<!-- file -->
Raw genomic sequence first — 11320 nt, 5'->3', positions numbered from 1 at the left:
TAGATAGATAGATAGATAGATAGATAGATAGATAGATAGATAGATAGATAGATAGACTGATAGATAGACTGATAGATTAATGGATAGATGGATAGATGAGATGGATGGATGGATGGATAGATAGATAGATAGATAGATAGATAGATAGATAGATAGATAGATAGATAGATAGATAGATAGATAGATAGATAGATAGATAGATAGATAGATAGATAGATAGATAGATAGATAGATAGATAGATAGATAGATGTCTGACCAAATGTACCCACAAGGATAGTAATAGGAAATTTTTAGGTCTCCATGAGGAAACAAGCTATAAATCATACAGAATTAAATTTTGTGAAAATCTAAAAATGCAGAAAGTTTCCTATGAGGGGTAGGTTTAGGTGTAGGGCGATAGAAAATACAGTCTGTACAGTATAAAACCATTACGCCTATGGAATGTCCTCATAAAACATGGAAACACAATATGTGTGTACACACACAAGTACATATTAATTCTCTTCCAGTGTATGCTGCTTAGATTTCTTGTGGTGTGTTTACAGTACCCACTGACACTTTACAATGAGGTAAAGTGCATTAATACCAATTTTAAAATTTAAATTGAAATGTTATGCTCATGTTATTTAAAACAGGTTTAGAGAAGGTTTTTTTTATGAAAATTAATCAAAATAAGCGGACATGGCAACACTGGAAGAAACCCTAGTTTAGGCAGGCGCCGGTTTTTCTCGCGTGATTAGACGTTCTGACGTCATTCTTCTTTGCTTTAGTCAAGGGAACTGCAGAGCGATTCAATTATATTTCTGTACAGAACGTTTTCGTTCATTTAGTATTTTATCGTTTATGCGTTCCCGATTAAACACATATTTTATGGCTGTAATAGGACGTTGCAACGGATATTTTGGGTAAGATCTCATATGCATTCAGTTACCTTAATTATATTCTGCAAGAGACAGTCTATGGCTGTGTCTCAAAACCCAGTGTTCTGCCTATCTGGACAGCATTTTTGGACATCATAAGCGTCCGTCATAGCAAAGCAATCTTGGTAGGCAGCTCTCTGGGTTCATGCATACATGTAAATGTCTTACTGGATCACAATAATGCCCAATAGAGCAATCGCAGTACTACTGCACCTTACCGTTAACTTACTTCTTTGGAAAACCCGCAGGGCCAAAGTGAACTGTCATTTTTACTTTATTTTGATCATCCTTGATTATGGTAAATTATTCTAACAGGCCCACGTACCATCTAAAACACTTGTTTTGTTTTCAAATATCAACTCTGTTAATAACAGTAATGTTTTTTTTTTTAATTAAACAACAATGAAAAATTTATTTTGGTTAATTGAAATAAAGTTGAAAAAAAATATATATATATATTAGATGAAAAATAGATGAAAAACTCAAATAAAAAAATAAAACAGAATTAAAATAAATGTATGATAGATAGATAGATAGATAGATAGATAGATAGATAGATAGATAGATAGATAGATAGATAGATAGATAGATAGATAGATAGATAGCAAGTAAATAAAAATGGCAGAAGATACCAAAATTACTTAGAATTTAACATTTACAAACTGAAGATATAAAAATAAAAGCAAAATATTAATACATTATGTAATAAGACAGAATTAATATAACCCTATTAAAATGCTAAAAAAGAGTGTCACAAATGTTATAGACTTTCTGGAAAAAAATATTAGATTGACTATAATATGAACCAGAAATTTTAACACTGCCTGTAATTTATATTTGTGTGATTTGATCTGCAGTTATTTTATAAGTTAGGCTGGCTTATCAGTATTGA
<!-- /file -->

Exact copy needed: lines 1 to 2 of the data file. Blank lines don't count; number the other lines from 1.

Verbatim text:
Raw genomic sequence first — 11320 nt, 5'->3', positions numbered from 1 at the left:
TAGATAGATAGATAGATAGATAGATAGATAGATAGATAGATAGATAGATAGATAGACTGATAGATAGACTGATAGATTAATGGATAGATGGATAGATGAGATGGATGGATGGATGGATAGATAGATAGATAGATAGATAGATAGATAGATAGATAGATAGATAGATAGATAGATAGATAGATAGATAGATAGATAGATAGATAGATAGATAGATAGATAGATAGATAGATAGATAGATAGATAGATAGATGTCTGACCAAATGTACCCACAAGGATAGTAATAGGAAATTTTTAGGTCTCCATGAGGAAACAAGCTATAAATCATACAGAATTAAATTTTGTGAAAATCTAAAAATGCAGAAAGTTTCCTATGAGGGGTAGGTTTAGGTGTAGGGCGATAGAAAATACAGTCTGTACAGTATAAAACCATTACGCCTATGGAATGTCCTCATAAAACATGGAAACACAATATGTGTGTACACACACAAGTACATATTAATTCTCTTCCAGTGTATGCTGCTTAGATTTCTTGTGGTGTGTTTACAGTACCCACTGACACTTTACAATGAGGTAAAGTGCATTAATACCAATTTTAAAATTTAAATTGAAATGTTATGCTCATGTTATTTAAAACAGGTTTAGAGAAGGTTTTTTTTATGAAAATTAATCAAAATAAGCGGACATGGCAACACTGGAAGAAACCCTAGTTTAGGCAGGCGCCGGTTTTTCTCGCGTGATTAGACGTTCTGACGTCATTCTTCTTTGCTTTAGTCAAGGGAACTGCAGAGCGATTCAATTATATTTCTGTACAGAACGTTTTCGTTCATTTAGTATTTTATCGTTTATGCGTTCCCGATTAAACACATATTTTATGGCTGTAATAGGACGTTGCAACGGATATTTTGGGTAAGATCTCATATGCATTCAGTTACCTTAATTATATTCTGCAAGAGACAGTCTATGGCTGTGTCTCAAAACCCAGTGTTCTGCCTATCTGGACAGCATTTTTGGACATCATAAGCGTCCGTCATAGCAAAGCAATCTTGGTAGGCAGCTCTCTGGGTTCATGCATACATGTAAATGTCTTACTGGATCACAATAATGCCCAATAGAGCAATCGCAGTACTACTGCACCTTACCGTTAACTTACTTCTTTGGAAAACCCGCAGGGCCAAAGTGAACTGTCATTTTTACTTTATTTTGATCATCCTTGATTATGGTAAATTATTCTAACAGGCCCACGTACCATCTAAAACACTTGTTTTGTTTTCAAATATCAACTCTGTTAATAACAGTAATGTTTTTTTTTTTAATTAAACAACAATGAAAAATTTATTTTGGTTAATTGAAATAAAGTTGAAAAAAAATATATATATATATTAGATGAAAAATAGATGAAAAACTCAAATAAAAAAATAAAACAGAATTAAAATAAATGTATGATAGATAGATAGATAGATAGATAGATAGATAGATAGATAGATAGATAGATAGATAGATAGATAGATAGATAGATAGATAGATAGCAAGTAAATAAAAATGGCAGAAGATACCAAAATTACTTAGAATTTAACATTTACAAACTGAAGATATAAAAATAAAAGCAAAATATTAATACATTATGTAATAAGACAGAATTAATATAACCCTATTAAAATGCTAAAAAAGAGTGTCACAAATGTTATAGACTTTCTGGAAAAAAATATTAGATTGACTATAATATGAACCAGAAATTTTAACACTGCCTGTAATTTATATTTGTGTGATTTGATCTGCAGTTATTTTATAAGTTAGGCTGGCTTATCAGTATTGA